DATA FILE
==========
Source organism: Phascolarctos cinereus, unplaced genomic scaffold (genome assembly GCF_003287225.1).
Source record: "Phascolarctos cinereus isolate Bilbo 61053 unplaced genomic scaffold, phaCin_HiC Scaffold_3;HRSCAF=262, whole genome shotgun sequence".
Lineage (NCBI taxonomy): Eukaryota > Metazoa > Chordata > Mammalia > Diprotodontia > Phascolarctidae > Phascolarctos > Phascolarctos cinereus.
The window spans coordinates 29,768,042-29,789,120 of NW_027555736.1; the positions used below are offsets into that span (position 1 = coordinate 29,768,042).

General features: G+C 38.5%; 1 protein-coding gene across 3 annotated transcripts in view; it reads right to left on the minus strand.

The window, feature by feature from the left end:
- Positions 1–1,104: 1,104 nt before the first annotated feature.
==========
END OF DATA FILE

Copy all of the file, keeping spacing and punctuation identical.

Source organism: Phascolarctos cinereus, unplaced genomic scaffold (genome assembly GCF_003287225.1).
Source record: "Phascolarctos cinereus isolate Bilbo 61053 unplaced genomic scaffold, phaCin_HiC Scaffold_3;HRSCAF=262, whole genome shotgun sequence".
Lineage (NCBI taxonomy): Eukaryota > Metazoa > Chordata > Mammalia > Diprotodontia > Phascolarctidae > Phascolarctos > Phascolarctos cinereus.
The window spans coordinates 29,768,042-29,789,120 of NW_027555736.1; the positions used below are offsets into that span (position 1 = coordinate 29,768,042).

General features: G+C 38.5%; 1 protein-coding gene across 3 annotated transcripts in view; it reads right to left on the minus strand.

The window, feature by feature from the left end:
- Positions 1–1,104: 1,104 nt before the first annotated feature.